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COVID Cars: How Auto Manufacturers Adapt Designs for Post-Pandemic Transportation

Car manufacturers aren’t spared from the pandemic, and as far as Julian Thomson, director of design for Jaguar, is concerned, auto designers are more or less at the mercy of the health crisis. The job of car designers, he says, is to think ahead and envision the vehicles that people should be driving in the coming years. However, the pandemic has forced people to switch priorities overnight, and car designers would have to adapt to changing health needs and consumer behavior.

As such, all the innovative designs that manufacturers are planning would have to take a backseat for now. They would have to focus on crafting cars suitable for a post-pandemic society — vehicles would protect its passengers, as well as the natural environment.

Electric Vehicles

One attitude that the pandemic has spurred is a greater concern for public health vis-à-vis the environment. While aesthetics remain a popular deciding factor, people would also look into the environmental impact of a vehicle. Apart from the pristine condition and looking as if it came out fresh from an automotive spray booth, cars should also help create a cleaner world.

Thomson admits that, even if the crisis is over, people would still recognize a connection between their health and that of the environment. After all, polluted places are more likely to host diseases.

And people have had a taste of what it’s like to live in a cleaner world. With fewer cars and pedestrians on the streets, lockdowns have reduced the noise levels from 85dBA to less than 65dBA. Air pollution was also reduced, with particulate matter concentration (the number of solid particles and liquid droplets found in the air) decreased by up to four times. On a global scale, researchers saw an unprecedented drop in greenhouse gas emissions. During the first six months of 2020, the world saw 8.8% less carbon dioxide emissions compared to the same period in the previous year, which amounts to about 1551 million tons.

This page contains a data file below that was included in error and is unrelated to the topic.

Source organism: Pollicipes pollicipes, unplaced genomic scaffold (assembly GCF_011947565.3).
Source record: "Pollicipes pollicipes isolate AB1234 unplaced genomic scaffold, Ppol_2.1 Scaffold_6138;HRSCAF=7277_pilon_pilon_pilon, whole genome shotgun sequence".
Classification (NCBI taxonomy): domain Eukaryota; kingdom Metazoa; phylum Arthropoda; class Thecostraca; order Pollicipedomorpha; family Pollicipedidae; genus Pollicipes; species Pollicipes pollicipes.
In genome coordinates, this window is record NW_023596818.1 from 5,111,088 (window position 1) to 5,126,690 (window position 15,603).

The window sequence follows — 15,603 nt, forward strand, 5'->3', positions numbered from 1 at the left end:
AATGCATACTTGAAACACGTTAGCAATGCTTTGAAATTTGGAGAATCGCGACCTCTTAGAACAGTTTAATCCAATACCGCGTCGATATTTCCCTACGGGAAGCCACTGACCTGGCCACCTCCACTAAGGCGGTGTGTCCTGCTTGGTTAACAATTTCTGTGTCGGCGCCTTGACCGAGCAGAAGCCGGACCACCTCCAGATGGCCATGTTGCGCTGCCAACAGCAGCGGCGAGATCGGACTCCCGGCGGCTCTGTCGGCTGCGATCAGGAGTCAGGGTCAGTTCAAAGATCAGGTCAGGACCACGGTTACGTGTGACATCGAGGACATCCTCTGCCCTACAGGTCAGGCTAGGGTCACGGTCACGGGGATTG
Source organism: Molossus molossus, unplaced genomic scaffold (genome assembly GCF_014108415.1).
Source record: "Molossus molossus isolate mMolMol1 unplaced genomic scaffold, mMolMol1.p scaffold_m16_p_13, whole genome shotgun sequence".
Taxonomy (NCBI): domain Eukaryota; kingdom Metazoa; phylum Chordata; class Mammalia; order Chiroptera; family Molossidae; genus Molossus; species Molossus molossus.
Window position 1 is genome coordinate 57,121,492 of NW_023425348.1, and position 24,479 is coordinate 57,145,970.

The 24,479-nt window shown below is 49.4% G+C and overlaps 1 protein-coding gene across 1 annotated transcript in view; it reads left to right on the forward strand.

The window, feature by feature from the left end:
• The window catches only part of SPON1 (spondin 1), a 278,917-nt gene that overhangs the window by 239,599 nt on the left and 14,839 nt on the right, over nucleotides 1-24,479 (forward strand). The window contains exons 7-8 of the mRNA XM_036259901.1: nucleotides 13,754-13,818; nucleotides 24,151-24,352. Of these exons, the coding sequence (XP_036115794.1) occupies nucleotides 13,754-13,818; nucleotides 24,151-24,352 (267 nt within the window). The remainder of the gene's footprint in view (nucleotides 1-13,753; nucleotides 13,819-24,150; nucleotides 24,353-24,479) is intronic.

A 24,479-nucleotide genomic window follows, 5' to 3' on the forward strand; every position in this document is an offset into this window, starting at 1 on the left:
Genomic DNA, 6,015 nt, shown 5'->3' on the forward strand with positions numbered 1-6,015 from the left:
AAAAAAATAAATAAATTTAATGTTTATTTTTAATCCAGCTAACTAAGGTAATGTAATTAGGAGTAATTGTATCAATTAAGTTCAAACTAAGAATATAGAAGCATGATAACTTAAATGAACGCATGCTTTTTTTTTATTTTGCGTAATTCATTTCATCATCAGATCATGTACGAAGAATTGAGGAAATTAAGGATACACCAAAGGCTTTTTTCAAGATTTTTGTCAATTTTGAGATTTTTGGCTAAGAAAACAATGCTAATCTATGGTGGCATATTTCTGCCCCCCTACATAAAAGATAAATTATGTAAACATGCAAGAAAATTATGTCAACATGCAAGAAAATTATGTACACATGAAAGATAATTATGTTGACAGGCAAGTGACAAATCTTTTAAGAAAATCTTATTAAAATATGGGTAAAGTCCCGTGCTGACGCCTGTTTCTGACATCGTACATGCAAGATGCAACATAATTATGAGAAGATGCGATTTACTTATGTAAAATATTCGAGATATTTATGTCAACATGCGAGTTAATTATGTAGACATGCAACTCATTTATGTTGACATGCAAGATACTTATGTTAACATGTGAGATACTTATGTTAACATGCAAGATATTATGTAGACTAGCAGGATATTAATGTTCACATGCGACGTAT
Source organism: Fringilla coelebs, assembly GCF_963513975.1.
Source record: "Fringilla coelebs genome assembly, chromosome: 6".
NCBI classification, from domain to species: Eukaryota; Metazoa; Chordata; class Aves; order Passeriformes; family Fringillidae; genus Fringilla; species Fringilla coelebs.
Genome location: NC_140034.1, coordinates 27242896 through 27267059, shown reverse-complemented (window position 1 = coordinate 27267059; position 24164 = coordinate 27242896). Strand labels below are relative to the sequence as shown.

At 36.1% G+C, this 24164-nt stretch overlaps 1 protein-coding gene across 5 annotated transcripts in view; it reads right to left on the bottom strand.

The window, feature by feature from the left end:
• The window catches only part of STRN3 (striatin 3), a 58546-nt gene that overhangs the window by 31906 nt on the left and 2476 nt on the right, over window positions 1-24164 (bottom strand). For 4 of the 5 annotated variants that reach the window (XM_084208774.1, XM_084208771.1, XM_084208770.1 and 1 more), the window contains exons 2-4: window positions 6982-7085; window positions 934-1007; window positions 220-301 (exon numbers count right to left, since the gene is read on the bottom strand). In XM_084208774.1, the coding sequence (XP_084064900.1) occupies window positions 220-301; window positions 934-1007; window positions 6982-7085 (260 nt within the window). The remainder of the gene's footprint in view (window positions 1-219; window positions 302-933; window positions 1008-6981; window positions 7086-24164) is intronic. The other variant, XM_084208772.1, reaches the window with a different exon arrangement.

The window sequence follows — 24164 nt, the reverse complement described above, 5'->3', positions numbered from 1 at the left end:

As such, Thomson admits that the car industry will be encouraged to produce more electric vehicles. People are aware of the environmental damage from cars — especially in terms of air quality.

Sanitized Interiors

If public places and homes are expected to be spotless at all times, then so should cars. However, it’s safe to assume that people don’t pay as much attention to the car seats as well as they do to public touchpoints like knobs and keypads.

So Karim Habib, the new design chief at Kia (and a former member of BMW and Infiniti), claims that car designers are working on germ-free car cabins that could minimize the spread of infections in the future.

woman driving a car

Some solutions involve using new materials on common touchpoints, like door handles and car controls. Kia, according to him, could explore germ-repellent materials to manufacture steering wheels and gear selectors. Copper is a popular candidate because it’s known to resist viruses and curb infection rates. Habib also said that designers are exploring anti-viral coatings for interiors and ultraviolet light to sanitize surfaces.

In fact, its sister company Hyundai is reported to experiment with ultraviolet beams from the dome light to kill the viruses in car interiors. While it was designed to zap the coronavirus, such measures could also decimate other infectious agents. Meanwhile, Ford uses software to kill germs. The Ford Police Interceptor Utility has software that raises the cabin temperature to above 133°F for 15 minutes, which effectively bakes the virus.

A Premium on Space

The attitude of staying away from the next person extends to the car interiors. Jaguar Land Rover executive director of engineering Nick Rogers observes that there will be a big push in creating more space inside the car.

Space is not just a concern in high-profile vehicles; day-to-day cars with more cabin space also have more appeal. In fact, the preference for roomier cars is now apparent among cab passengers. Many cab-hailers in London have stopped using Uber and gone back to black cabs. The reason? The black cabs have a partition between the passenger and the driver. Some of these vehicles are even self-fumigated so that when the cab is locked up, it gives itself a sanitizing spray to clean the interiors for the next passenger.

As for Jaguar Land Rover’s next models, Rogers says interior space is the focus. Their number one objective, he says, is to maximize interior space while minimizing exterior space. And this might just be the blueprint for most vehicles manufactured in the coming months.

If there’s anything that the pandemic has revealed, it’s that car designers have an amazing ability to adapt to the needs of motorists and passengers. Solutions come quick, and it shows that the auto industry is nothing short of innovative.

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